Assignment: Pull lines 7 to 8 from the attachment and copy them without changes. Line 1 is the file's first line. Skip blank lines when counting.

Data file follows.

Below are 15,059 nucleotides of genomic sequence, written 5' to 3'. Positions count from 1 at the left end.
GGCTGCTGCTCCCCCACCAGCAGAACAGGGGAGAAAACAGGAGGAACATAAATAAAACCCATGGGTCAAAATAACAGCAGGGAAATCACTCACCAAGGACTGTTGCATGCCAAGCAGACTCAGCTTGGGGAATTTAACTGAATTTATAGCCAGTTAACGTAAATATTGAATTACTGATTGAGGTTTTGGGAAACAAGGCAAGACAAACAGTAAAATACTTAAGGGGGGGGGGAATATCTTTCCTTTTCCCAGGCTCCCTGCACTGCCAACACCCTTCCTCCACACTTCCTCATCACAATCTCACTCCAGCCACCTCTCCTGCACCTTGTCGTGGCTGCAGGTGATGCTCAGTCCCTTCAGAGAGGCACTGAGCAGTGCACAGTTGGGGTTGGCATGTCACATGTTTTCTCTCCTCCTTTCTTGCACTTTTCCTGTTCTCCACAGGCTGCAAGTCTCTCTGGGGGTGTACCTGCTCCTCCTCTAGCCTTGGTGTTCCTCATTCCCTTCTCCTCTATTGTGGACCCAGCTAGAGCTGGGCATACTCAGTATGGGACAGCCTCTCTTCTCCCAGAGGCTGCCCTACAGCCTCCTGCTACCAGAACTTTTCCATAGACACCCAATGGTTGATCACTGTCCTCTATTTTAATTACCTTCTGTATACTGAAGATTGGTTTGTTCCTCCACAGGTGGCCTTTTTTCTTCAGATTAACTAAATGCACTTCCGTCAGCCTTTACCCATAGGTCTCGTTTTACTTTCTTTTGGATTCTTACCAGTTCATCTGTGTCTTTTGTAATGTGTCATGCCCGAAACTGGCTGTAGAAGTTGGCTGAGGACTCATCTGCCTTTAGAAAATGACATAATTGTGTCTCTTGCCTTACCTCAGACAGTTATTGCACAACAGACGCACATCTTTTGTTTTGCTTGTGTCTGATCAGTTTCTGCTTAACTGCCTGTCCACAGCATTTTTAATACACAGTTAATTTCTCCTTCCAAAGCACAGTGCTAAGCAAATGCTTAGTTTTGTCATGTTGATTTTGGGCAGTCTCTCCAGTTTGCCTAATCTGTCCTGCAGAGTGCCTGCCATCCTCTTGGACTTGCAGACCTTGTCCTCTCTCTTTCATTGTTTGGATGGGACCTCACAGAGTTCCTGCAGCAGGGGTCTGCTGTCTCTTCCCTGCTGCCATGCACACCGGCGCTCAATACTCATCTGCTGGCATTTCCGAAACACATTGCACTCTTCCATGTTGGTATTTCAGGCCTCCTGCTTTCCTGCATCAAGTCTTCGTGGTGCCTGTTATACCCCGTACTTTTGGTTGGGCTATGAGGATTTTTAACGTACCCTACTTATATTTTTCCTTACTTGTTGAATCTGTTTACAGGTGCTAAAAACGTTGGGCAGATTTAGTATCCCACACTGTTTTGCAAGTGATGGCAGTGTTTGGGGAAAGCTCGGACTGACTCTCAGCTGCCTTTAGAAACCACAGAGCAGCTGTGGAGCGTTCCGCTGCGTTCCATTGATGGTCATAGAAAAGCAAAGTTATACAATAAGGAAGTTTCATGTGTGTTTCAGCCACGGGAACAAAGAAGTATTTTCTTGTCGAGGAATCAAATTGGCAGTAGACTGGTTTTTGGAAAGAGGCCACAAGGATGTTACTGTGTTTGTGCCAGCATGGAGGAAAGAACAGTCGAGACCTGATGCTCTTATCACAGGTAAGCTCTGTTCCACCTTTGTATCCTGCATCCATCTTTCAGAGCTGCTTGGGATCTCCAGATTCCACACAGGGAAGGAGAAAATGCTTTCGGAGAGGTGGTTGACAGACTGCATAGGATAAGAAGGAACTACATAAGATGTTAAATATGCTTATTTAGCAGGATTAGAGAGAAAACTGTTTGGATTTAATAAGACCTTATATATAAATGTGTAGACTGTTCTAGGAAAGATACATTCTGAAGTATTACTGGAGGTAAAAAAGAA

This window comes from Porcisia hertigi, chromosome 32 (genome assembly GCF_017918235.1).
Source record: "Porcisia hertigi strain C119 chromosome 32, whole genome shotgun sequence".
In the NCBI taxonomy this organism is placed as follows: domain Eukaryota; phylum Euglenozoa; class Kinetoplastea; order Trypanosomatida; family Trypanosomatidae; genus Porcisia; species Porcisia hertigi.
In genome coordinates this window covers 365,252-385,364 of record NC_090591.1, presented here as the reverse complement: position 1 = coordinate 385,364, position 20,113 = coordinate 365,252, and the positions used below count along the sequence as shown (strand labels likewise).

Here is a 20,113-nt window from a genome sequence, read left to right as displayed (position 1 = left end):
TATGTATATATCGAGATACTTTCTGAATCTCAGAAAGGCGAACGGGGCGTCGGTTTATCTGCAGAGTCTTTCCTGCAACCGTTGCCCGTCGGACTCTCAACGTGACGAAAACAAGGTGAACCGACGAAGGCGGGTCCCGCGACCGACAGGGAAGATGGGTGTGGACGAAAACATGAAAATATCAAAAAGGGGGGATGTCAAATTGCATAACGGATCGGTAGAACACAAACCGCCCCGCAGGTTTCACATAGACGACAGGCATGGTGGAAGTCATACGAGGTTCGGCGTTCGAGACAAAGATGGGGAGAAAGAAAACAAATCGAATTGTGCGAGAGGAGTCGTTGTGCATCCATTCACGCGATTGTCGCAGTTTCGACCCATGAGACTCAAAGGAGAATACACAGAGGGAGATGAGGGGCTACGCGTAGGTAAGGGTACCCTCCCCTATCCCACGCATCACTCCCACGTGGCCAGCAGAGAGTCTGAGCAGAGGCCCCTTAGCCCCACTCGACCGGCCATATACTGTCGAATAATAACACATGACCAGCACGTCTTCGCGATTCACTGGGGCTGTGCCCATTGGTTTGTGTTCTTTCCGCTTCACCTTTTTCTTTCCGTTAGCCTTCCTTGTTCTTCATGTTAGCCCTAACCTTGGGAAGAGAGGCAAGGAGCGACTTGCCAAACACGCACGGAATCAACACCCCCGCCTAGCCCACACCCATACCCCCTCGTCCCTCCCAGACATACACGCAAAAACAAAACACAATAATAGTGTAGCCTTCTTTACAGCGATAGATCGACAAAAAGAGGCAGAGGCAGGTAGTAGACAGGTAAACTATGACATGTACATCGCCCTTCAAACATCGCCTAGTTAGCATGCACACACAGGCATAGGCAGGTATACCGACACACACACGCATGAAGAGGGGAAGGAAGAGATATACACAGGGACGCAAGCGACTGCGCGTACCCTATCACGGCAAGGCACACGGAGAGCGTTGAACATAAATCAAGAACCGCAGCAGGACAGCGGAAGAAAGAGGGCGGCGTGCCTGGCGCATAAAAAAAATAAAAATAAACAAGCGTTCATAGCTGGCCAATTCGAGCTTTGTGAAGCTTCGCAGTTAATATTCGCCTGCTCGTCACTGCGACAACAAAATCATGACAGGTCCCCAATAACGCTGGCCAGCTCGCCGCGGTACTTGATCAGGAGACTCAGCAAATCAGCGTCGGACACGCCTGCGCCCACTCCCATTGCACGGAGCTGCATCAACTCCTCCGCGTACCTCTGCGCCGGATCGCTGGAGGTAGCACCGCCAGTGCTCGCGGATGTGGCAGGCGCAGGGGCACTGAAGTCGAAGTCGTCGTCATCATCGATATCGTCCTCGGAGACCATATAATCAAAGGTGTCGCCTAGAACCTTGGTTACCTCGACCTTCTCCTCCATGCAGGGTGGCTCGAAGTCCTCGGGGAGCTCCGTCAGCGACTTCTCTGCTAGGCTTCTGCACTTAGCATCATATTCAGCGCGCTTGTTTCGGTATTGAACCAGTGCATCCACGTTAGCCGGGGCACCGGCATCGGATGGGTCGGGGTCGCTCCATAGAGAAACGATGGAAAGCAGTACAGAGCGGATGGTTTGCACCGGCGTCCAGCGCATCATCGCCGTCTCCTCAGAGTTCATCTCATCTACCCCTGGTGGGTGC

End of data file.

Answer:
Here is a 20,113-nt window from a genome sequence, read left to right as displayed (position 1 = left end):
TATGTATATATCGAGATACTTTCTGAATCTCAGAAAGGCGAACGGGGCGTCGGTTTATCTGCAGAGTCTTTCCTGCAACCGTTGCCCGTCGGACTCTCAACGTGACGAAAACAAGGTGAACCGACGAAGGCGGGTCCCGCGACCGACAGGGAAGATGGGTGTGGACGAAAACATGAAAATATCAAAAAGGGGGGATGTCAAATTGCATAACGGATCGGTAGAACACAAACCGCCCCGCAGGTTTCACATAGACGACAGGCATGGTGGAAGTCATACGAGGTTCGGCGTTCGAGACAAAGATGGGGAGAAAGAAAACAAATCGAATTGTGCGAGAGGAGTCGTTGTGCATCCATTCACGCGATTGTCGCAGTTTCGACCCATGAGACTCAAAGGAGAATACACAGAGGGAGATGAGGGGCTACGCGTAGGTAAGGGTACCCTCCCCTATCCCACGCATCACTCCCACGTGGCCAGCAGAGAGTCTGAGCAGAGGCCCCTTAGCCCCACTCGACCGGCCATATACTGTCGAATAATAACACATGACCAGCACGTCTTCGCGATTCACTGGGGCTGTGCCCATTGGTTTGTGTTCTTTCCGCTTCACCTTTTTCTTTCCGTTAGCCTTCCTTGTTCTTCATGTTAGCCCTAACCTTGGGAAGAGAGGCAAGGAGCGACTTGCCAAACACGCACGGAATCAACACCCCCGCCTAGCCCACACCCATACCCCCTCGTCCCTCCCAGACATACACGCAAAAACAAAACACAATAATAGTGTAGCCTTCTTTACAGCGATAGATCGACAAAAAGAGGCAGAGGCAGGTAGTAGACAGGTAAACTATGACATGTACATCGCCCTTCAAACATCGCCTAGTTAGCATGCACACACAGGCATAGGCAGGTATACCGACACACACACGCATGAAGAGGGGAAGGAAGAGATATACACAGGGACGCAAGCGACTGCGCGTACCCTATCACGGCAAGGCACACGGAGAGCGTTGAACATAAATCAAGAACCGCAGCAGGACAGCGGAAGAAAGAGGGCGGCGTGCCTGGCGCATAAAAAAAATAAAAATAAACAAGCGTTCATAGCTGGCCAATTCGAGCTTTGTGAAGCTTCGCAGTTAATATTCGCCTGCTCGTCACTGCGACAACAAAATCATGACAGGTCCCCAATAACGCTGGCCAGCTCGCCGCGGTACTTGATCAGGAGACTCAGCAAATCAGCGTCGGACACGCCTGCGCCCACTCCCATTGCACGGAGCTGCATCAACTCCTCCGCGTACCTCTGCGCCGGATCGCTGGAGGTAGCACCGCCAGTGCTCGCGGATGTGGCAGGCGCAGGGGCACTGAAGTCGAAGTCGTCGTCATCATCGATATCGTCCTCGGAGACCATATAATCAAAGGTGTCGCCTAGAACCTTGGTTACCTCGACCTTCTCCTCCATGCAGGGTGGCTCGAAGTCCTCGGGGAGCTCCGTCAGCGACTTCTCTGCTAGGCTTCTGCACTTAGCATCATATTCAGCGCGCTTGTTTCGGTATTGAACCAGTGCATCCACGTTAGCCGGGGCACCGGCATCGGATGGGTCGGGGTCGCTCCATAGAGAAACGATGGAAAGCAGTACAGAGCGGATGGTTTGCACCGGCGTCCAGCGCATCATCGCCGTCTCCTCAGAGTTCATCTCATCTACCCCTGGTGGGTGC